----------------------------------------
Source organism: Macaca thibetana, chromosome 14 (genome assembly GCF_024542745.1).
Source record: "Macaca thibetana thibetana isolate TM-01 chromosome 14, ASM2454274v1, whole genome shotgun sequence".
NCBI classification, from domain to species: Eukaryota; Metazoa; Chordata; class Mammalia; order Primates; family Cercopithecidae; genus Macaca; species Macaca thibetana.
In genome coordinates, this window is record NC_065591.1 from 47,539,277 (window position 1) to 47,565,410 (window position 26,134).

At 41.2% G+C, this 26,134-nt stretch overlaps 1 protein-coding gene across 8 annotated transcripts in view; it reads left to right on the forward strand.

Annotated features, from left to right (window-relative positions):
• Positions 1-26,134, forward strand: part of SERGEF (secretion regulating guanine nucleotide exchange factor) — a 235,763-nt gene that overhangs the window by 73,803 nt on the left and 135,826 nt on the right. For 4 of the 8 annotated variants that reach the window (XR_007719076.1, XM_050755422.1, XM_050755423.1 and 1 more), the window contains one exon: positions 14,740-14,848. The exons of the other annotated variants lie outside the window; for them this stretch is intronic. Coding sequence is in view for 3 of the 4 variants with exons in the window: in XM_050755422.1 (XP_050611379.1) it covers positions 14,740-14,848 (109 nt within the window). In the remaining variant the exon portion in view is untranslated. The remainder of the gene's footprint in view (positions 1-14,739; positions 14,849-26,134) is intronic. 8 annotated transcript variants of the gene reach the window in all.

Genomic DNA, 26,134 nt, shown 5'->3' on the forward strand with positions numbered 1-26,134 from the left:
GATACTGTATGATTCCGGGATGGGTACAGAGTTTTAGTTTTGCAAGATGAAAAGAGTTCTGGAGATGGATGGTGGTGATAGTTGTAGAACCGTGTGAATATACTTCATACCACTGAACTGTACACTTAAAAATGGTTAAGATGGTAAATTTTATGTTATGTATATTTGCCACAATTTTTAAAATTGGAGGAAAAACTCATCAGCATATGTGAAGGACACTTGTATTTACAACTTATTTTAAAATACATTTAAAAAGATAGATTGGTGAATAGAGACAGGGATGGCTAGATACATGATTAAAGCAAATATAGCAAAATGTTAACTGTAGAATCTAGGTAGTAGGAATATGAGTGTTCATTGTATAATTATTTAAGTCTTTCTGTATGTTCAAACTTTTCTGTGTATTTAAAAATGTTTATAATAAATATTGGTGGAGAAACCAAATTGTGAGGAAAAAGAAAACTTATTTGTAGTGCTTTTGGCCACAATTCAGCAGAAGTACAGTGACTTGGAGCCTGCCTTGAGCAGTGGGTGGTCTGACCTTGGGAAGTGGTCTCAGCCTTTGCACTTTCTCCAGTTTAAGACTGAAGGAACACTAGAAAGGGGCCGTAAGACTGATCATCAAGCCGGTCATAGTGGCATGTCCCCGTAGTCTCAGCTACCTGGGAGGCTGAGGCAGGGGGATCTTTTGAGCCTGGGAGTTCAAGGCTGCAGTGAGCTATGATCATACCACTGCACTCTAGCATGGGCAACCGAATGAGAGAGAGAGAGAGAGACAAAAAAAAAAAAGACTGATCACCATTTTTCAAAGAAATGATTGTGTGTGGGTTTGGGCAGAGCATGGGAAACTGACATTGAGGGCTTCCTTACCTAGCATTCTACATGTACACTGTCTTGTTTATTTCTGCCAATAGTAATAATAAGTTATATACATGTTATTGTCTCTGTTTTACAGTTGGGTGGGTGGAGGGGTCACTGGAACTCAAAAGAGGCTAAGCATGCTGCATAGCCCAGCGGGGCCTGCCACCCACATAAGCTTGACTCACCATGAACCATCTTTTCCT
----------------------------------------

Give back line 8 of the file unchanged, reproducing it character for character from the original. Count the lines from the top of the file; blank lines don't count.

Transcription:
Genomic DNA, 26,134 nt, shown 5'->3' on the forward strand with positions numbered 1-26,134 from the left: